Adjusting to College

"It was great while it lasted," I sigh.

Chris rolls his eyes heavenward and flips to the next page of the newspaper he’s reading.

"What? She was with us for 18 amazing years. Now it's all over."

"She’s not dead. All she did was decide not to come home last weekend."

"For my BIRTHDAY!"

"Did you come home for your mother's birthday when you were at school?"

"Well…noooo. But why doesn't she want to come home?" I'm whining now.

"Because she's having fun. Isn't that what we both wanted for her?"

"I suppose," I grumble. "I just miss her. She probably doesn't even miss me."

"She misses you."


I'll tell you what, it's been a hard adjustment to college. Hard for me I mean. I knew it would be difficult when we sent our oldest off to school, just not this difficult. I didn't really cry much before she left. In fact, the day before we took her up to school I'm embarrassed to say I was downright mean. I'm sure this was because I was suppressing my emotions. (Either that or having a major PMS attack, but I'm sticking with the first idea.)

She had come home sobbing after saying good-bye to her friends, and was looking for sympathy. I remained coolly distant, shedding naught a tear.

"Mom, you'd better cry when you drop me off at school!" she'd wailed at me.

I did. A little.

Of course, after we arrived back home that night I really broke down. I was a mess! I proceeded to cry several more times after that. Great wracking sobs which left me in a puffy-eyed, nose-plugged heap on the floor. Chris would pick me up and hold me tight each time till I stopped.

"Aren't you getting tired of this?" I sniffled against his shirt.

"No," he replied, ever patient.

The thing is, this is the moment we were preparing her for all along. It's what all parents are preparing our children for.


From the moment we let them begin making decisions for themselves, like choosing whatever mismatched outfit they want to wear to school, the process starts. We give them incrementally greater freedom with each passing year. We discuss morals, ethics and values with them. We let them know where we stand on issues and listen to their views in return. We teach them to prioritize, to study. Guide them through difficult decisions, even let them screw up on occasion for the sake of learning. All of it culminating to this point in time. The moment where we let them go it on their own.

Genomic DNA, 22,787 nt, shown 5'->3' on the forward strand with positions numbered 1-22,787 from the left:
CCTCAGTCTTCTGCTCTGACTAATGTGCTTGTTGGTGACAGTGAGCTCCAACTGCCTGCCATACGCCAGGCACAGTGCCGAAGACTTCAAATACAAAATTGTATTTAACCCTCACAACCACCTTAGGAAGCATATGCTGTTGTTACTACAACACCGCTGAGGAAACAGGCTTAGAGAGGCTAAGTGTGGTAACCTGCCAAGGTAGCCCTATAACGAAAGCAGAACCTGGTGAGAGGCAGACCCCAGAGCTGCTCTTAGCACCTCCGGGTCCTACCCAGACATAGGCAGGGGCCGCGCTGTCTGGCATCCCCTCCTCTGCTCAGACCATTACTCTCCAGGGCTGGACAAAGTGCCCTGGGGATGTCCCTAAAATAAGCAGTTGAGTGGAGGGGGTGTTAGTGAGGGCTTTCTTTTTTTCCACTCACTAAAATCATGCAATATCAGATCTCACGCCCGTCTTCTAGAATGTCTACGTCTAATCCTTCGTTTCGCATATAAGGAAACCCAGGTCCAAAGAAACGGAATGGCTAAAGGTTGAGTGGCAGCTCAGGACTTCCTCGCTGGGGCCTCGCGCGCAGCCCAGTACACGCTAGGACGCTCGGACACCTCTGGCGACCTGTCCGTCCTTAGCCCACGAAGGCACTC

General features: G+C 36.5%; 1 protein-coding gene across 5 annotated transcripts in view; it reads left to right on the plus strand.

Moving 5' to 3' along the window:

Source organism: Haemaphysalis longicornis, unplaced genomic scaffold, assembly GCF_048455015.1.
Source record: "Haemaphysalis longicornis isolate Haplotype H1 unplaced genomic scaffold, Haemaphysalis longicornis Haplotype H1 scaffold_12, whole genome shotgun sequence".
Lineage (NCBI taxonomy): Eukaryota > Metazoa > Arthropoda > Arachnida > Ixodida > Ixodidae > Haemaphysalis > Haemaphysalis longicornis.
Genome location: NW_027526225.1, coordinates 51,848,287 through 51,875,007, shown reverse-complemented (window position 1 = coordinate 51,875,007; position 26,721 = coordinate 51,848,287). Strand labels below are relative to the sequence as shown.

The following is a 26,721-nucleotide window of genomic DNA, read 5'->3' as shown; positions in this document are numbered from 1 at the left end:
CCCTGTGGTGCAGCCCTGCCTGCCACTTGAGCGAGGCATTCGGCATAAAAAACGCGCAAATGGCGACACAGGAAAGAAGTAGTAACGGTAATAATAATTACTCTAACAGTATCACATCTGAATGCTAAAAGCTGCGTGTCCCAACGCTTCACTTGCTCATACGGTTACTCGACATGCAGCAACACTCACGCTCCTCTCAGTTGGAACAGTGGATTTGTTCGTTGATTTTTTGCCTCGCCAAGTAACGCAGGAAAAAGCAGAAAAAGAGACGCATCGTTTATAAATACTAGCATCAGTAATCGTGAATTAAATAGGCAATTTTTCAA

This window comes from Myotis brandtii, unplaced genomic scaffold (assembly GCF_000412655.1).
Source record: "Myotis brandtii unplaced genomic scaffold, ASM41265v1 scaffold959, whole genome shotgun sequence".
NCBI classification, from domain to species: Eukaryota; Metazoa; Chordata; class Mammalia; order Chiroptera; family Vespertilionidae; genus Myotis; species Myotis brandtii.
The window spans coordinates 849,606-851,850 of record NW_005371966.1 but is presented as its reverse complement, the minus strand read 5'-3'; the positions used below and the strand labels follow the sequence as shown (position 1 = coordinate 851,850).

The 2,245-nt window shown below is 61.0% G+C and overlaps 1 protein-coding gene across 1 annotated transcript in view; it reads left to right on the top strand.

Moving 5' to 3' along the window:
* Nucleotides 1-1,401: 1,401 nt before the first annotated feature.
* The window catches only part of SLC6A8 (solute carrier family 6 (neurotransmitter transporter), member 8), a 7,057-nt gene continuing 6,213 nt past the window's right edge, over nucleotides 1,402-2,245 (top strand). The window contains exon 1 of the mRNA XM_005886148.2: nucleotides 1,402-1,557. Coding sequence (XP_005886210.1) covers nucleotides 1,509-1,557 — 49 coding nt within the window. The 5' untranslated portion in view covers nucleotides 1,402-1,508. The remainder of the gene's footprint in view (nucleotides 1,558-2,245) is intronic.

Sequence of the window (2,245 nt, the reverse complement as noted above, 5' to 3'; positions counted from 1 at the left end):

But in the midst of all that preparation and parental hard work, we maybe forget about preparing ourselves. (At least I did!) Everyone tells me it will get better, so I hold onto that thought. I've even had parents tell me they cried at first, but now groan in dismay when they learn their kids will be back home for extended periods. It's hard to imagine reaching that point. But then again, when I was a hip, young D.I.N.K. it was hard for me to imagine anybody calling me mom in the first place. But “somebodies” do. And so hopefully, I will.

Image by: DOliphant


Kristine said...

Great post, Holly!

vivian said...

I dropped my daughter off to college (far away) after commuting for 2 1/2 years. Leaving her after the "first" move out was the hardest. We have moved her to different buildings, those moves are not too difficult. I understand your feelings1

Annette Piper said...

I think you did all the right things, but forgot to mentally steel yourself for the actual event. I'm not looking forward to it either!

Heidi Willis said...

I almost get verklemp thinking about this!! The thought that my oldest is a mere five years from this is terrifying to me! How can our own kids be that close to going away when it doesn't seem like that long since I was in college??

You describe it all so well! I'm sure I'll cry too. Someone once told me God created teenagers so you're ready for them to leave. :) I still can't imagine!

Ivy said...

Oh my... I can't even imagine sending Will to pre-school next year. Hang in there mom. She does love you and she does miss you!